Hiland, in Lane's words, "will babysit you." He plays each lick fast and then shows you how to play it slowly -- but in doing so, he still brings the same inflection and passion to the slower demonstrations as he does to full-speed. Hiland introduces each tablature as he performs, allowing you to fully understand each lick at your own pace.

Lane recommends Hiland's "Mel Bay" lessons, and personally favors the book and CD combination over the videos because it keeps your ears on the sound and your eyes on the sheet music.

Speed It Up with Doug Seven.

Doug Seven offers "a platform to grow on and good speed exercises," says Russ Lane. "He offers a comprehensive package and gives it all to you -- everything you need to be very good." He notes that the quality of Doug's video lessons have evolved since his beginning and are currently professional, well-produced sessions.

Doug's interpretation of actual artist licks is better than learning from the original artist in most cases. Once you've got an excellent start, look to Doug Seven for building your speed.

You won't find Doug's tutorials through the big online vendors; you'll need to visit Doug's own site. You'll be dealing personally with Doug, and he'll take good care of you should you have any questions or issues. Once you purchase a product, you're a subscriber, and you'll find plenty of on-line resources immediately available.

Here is Doug's website:


Some Tips on Your Self-Study

All of the instructors above are readily found on Youtube offering sample lessons, performances, and other informative videos. Of course, there are many excellent teachers to choose from -- but here are three dependable sources you can rely on.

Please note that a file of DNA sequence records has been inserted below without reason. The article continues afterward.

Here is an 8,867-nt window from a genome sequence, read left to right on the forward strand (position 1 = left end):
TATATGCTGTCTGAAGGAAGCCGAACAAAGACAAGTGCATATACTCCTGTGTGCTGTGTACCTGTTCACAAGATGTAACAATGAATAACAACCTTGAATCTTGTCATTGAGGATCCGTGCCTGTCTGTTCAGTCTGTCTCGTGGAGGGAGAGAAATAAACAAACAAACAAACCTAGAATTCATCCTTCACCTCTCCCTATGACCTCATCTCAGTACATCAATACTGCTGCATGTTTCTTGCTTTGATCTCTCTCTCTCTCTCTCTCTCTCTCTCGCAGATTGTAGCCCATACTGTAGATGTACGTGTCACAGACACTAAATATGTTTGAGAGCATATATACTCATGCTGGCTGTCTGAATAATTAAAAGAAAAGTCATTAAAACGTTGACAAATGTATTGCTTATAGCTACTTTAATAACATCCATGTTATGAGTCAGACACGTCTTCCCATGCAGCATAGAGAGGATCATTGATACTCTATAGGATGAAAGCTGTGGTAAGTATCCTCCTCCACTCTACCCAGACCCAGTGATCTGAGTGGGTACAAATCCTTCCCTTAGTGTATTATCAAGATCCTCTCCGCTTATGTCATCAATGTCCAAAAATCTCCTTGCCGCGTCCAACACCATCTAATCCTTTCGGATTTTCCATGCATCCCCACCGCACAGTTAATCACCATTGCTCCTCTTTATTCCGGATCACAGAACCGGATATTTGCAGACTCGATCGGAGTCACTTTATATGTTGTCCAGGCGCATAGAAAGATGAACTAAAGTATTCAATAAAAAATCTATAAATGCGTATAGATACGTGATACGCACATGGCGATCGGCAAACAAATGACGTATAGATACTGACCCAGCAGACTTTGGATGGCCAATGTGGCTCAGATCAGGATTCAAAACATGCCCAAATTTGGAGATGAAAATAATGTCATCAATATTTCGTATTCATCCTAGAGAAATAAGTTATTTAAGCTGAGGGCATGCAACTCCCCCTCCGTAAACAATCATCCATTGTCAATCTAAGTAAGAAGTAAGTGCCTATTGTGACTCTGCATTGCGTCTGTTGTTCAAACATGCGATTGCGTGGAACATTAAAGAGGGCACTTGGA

If you have the ability to hang around with other musicians, that's the optimal learning environment. Not everyone has that opportunity. Now, though, it's easier than ever to invite them into your own home via the internet, disks and videos.

Russ summarizes, "These guys are resources. It's fun to learn to play like them if you can -- but it's best if they augment what you do. If you can copy them, that's great -- but really you should use them to expand your own musical foundation. My own guitar playing didn't really improve until I quit trying to play like them." Pick and choose what works for you, and use them as a resource to improve your playing -- not to emulate theirs.

Now, it's up to you.

Thanks for dropping by -- please leave a comment!

(c) 2013 by MJ Miller

Copyright 2013 by MJ Miller. No part of this article may be reproduced without the expression permission of the author -- but this link may be freely shared. Thank you for liking, sharing, pinning, linking, tweeting, and otherwise helping grow my audience. If you are reading this article anywhere but on, you are reading stolen content. Please let me know so I may pursue appropriate legal action.